In todayâ€™s fast moving world, clients push for faster software releases. To achieve these ambitious goals, new software testing practices are required. 2016 will see the rise of a concept called â€śDevOpsâ€ť. This term encompasses ideas of development, testing and operations and combines practices such as continuous integration and continuous delivery, fostering the rapid development of high-quality software. In order for this concept to work, the software functionality has to be resistant to changes. It further requires a high level of test automation to ensure quality and efficiency throughout the lifecycle of a software application. Thus, automated testing has to be an integral part of DevOps. In order to establish a functioning DevOps environment, test automation will be on everyoneâ€™s lips in 2016.
6. SMAC Testing
With the emergence of apps using SMAC (Social, Mobile, Analytics and Cloud) on smartphones, wearables or connected devices like televisions, the value of testing SMAC apps in 2016 has been driven to a higher level. These apps have to be tested for the following parameters: functionality on different devices and platforms, load, performance, security and usability. Therefore, the need for robust and secure cross-technology test automation strategies is higher than ever before. The ability to secure sensitive â€śSMAC dataâ€ť, such as user data in the cloud, is an essential factor when it comes to choosing a strategic testing approach.
7.Â Pair Testing
Itâ€™s a proven fact that the overall efficiency improves when testing and development teams work closely together. Quite understandably, this has become a growing trend, as it allows to quickly bridge communication gaps and further facilitates the immediate resolution of issues. Although everything but new, pair testing has recently experienced an upsurge. The advantages are seemingly endless; leaving the â€śdeveloper-tester conflictâ€ť in the past, they work together as partners, speeding up the automation of testing scenarios â€“ and with it the production of high-quality software.
Looking at these trends, we believe that a bright future of test automation is ahead of us. Prepare yourself for the emerging opportunities in the testing industry. Letâ€™s work together so that our testing skills will never be outdated!
Thank you for your participation in our Customer Experience Survey. We sincerely appreciate your valuable contribution and interest in helping us to improve. We are currently analyzing the answers and will publish the results of the survey as soon as possible.Â
The main goal of this short surveyÂ is to gather detailed information onÂ how you use Ranorex. We would like to knowÂ your opinion onÂ ourÂ software, so that we can make the Ranorex tools even better.
The first 50 participants will earn a free Ranorex Certification Exam and will be contacted soon.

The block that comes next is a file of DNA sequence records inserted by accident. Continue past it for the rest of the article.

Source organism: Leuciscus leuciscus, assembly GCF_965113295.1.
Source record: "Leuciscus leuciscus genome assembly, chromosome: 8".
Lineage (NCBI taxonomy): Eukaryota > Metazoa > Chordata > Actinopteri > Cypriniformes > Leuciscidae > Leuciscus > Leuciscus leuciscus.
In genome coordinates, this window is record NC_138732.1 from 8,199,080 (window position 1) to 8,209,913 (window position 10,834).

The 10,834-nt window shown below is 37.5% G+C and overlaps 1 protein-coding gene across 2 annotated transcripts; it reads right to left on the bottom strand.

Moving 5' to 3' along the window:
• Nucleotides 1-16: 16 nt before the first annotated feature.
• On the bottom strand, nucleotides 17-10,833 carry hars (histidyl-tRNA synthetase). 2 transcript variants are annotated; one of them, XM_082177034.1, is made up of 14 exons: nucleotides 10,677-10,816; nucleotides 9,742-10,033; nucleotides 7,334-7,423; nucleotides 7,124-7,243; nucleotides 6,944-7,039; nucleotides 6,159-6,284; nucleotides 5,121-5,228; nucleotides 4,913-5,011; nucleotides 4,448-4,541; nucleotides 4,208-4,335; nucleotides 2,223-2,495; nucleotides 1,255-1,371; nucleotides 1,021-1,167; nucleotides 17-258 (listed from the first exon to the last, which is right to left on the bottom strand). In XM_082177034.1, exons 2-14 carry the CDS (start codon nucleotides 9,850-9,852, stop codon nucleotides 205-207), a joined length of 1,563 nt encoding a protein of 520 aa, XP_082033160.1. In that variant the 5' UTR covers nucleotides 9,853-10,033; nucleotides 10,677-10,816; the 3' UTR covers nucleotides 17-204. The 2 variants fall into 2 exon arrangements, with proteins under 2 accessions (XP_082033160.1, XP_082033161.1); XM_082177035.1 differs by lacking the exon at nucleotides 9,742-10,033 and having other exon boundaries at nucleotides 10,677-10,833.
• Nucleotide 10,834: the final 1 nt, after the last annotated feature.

You can rest assured that the information you submitÂ will be kept confidential.Â
This is the last part of a three-part blog post series covering test automation for manual testers without any programming background. This blog post deals with the opportunities that manual testers have in the automation category of “Analysis“. At the end, there is a conclusion of all three parts of the article.
Below youâ€™ll find a diagram with the three different areas for manual testers to consider when jumping into test automation: Preparation, Execution and Analysis. Within each of these categories, there are specific sections in which manual testers can make contributions right away. This blog post will cover the third category listed: “Analysis”.
Test automation error-handling is different than manual testing in many regards. For example, here are some automation conditions that may have to be dealt with:
These factors should be at the forefront of automation preparation and error-handling for the functional test analyst.
Knowing how the automation will and should react to these situations will ensure that the tests generated are robust enough for future test execution runs.
Test automation test cases are similar to a manual test case in terms of documenting the step-by-step procedures. For most test cases, code is generated in the background. One key advantage of automation is the ability to step into a test case to see where an error has occurred or what application behavior is present. The following is a three-step process to enable such detection:
Evaluate your test case and put a stopping point on a specified step. What this does is run the test up until that point; it does not proceed further until instructed to do so.Choose the â€śStepâ€ť for the breakpoint
You want to select this after careful analysis because it is dependent on the state in which you want to see your application. Knowing this step is very important in driving the subsequent step in which the application displays an unexpected behavior from what you expected.Execute the test case to the breakpoint
Once the breakpoint is hit, you have a few different options for further analysis:
Test automation reports can be very informative and can produce much more information than a manual test case would have generated. The fact that this information is produced automatically makes it great for reviewing. Such information is now available to review within the automated test case execution run:
Test automation has different requirements than those of traditional manual testing. Understanding object recognition and repositories, error-handling techniques, automation frameworks such as data-driven testing, as well as debugging and reporting are key elements in test automation that are not so prevalent with manual testing.
Knowing some of the aspects that go into the work of automation allows a manual tester to jump right in and help in the recording and playback. The industry trend has been moving more towards scriptless automation, so manual testers can make the transition easier. Familiarity with the application under test (AUT) is the largest hurdle, and most manual testers already have this covered.